Oklahoma and Texas took the first formal step Monday toward moving to the Southeastern Conference, notifying the Big 12 they would not be renewing an agreement that binds the league's members through 2025.
The schools sent out a joint statement that made no mention of the SEC and said "the universities intend to honor their existing grant of rights agreements."
"However, both universities will continue to monitor the rapidly evolving collegiate athletics landscape as they consider how best to position their athletics programs in the future," the schools said.
Texas and Oklahoma have been in discussions with the SEC about joining the league, though neither school nor the powerhouse conference has acknowledged that publicly.
The "grant of rights" gives the conference control of the school's media rights and runs concurrent with the Big 12s television contracts with ESPN and Fox, which expire in 2025.
"Although our eight members are disappointed with the decisions of these two institutions, we recognize that intercollegiate athletics is experiencing rapid change and will most likely look much different in 2025 than it does currently," Big 12 Commissioner Bob Bowlsby said in a statement.
Bowlsby, who was part of a video conference this weekend with the university presidents of Oklahoma and Texas, acknowledged the future of the league will not include the only football programs to win national championships in the Big 12s 27-year history.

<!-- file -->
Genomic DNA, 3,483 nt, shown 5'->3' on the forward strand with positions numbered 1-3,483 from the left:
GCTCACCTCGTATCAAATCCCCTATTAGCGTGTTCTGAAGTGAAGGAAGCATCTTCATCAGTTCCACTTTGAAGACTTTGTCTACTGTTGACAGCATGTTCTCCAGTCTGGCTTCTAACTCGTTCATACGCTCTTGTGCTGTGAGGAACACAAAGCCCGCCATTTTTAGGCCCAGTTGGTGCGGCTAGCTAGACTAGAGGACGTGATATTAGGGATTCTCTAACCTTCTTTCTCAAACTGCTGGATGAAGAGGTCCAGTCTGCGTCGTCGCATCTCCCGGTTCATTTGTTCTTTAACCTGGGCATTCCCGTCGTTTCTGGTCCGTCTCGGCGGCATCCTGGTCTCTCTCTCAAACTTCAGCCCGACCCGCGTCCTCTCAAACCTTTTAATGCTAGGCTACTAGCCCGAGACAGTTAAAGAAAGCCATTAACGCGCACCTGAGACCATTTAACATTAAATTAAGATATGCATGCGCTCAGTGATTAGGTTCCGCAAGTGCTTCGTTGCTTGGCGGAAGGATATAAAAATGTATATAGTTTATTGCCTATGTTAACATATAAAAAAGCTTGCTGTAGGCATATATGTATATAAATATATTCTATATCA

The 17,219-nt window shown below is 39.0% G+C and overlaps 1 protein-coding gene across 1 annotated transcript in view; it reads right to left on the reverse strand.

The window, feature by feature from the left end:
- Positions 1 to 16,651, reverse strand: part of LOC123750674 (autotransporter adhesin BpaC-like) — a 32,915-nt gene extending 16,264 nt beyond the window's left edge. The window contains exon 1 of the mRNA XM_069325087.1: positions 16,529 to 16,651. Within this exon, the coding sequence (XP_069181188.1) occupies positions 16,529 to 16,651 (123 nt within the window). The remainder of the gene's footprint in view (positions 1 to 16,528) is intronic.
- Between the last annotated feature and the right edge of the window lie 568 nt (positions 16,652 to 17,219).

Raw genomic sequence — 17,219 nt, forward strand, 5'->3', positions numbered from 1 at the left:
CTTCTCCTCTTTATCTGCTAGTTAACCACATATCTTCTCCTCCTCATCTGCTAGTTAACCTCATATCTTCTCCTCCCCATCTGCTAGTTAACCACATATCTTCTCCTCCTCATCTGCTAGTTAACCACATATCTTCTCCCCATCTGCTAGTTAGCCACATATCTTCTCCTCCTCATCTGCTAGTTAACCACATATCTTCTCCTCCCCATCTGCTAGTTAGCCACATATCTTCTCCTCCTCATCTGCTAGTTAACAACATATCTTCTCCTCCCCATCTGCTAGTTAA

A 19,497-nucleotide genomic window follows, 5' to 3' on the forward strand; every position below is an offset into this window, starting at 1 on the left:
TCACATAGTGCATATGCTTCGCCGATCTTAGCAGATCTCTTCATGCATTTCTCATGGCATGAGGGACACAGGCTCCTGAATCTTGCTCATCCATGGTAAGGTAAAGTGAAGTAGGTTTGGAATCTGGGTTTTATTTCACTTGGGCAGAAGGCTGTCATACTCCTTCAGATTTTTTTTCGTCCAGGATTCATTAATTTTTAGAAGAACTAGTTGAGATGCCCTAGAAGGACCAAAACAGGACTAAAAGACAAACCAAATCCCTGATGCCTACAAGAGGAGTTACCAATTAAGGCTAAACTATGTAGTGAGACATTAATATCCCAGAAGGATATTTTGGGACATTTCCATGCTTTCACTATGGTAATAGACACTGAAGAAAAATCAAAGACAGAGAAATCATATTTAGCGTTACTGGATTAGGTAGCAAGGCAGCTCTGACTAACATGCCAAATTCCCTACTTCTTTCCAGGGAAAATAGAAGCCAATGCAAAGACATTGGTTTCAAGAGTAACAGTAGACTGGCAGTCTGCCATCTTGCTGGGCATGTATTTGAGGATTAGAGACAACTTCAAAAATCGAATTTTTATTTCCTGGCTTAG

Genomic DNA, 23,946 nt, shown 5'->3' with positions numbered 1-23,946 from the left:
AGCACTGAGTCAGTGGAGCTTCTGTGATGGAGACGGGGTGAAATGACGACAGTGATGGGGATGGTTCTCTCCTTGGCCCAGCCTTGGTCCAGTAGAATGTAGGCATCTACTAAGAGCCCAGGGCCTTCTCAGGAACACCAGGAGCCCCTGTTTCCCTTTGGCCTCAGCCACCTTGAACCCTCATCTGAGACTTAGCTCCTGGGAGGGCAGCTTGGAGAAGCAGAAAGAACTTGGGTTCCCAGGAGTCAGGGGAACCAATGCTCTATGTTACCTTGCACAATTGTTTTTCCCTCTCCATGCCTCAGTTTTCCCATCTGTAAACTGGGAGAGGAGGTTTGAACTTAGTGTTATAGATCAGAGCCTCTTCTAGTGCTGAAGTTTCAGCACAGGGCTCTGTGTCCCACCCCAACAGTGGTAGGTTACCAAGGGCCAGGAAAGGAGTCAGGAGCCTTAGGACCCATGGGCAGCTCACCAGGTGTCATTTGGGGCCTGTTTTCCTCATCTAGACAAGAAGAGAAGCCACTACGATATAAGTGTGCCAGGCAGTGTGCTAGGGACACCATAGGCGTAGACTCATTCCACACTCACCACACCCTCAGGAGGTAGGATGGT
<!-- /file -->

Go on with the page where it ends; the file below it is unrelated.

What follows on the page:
"Like many others, we will use the next four years to fully assess what the landscape will look like in 2025 and beyond," he said. "The remaining eight institutions will work together in a collaborative manner to thoughtfully and strategically position the Big 12 Conference for continued success, both athletically and academically, long into the future."
The remaining eight Big 12 schools — Kansas, Kansas State, Iowa State, Oklahoma State, TCU, Baylor, Texas Tech and West Virginia — were still hoping to persuade the conference's flagships schools to stay put.
The Big 12's TV deals make up the bulk of the conference's revenue. The conference distributed $345 million to its 10 members this year ($34.5 million apiece), down from the previous year because of the pandemic.
The SEC announced an average payout to each of its members of $44.6 million in January.
Joining another conference with the grant of rights still in effect is a nonstarter. Texas and Oklahoma would bring no media rights value to their new conference and it would cost the schools tens of millions of dollars per year.
Without Texas and Oklahoma, the Big 12 is in danger of falling apart. Even if it were to stay together by adding other schools, the value of the league would likely be severely diminished when it goes looking for its next television contract.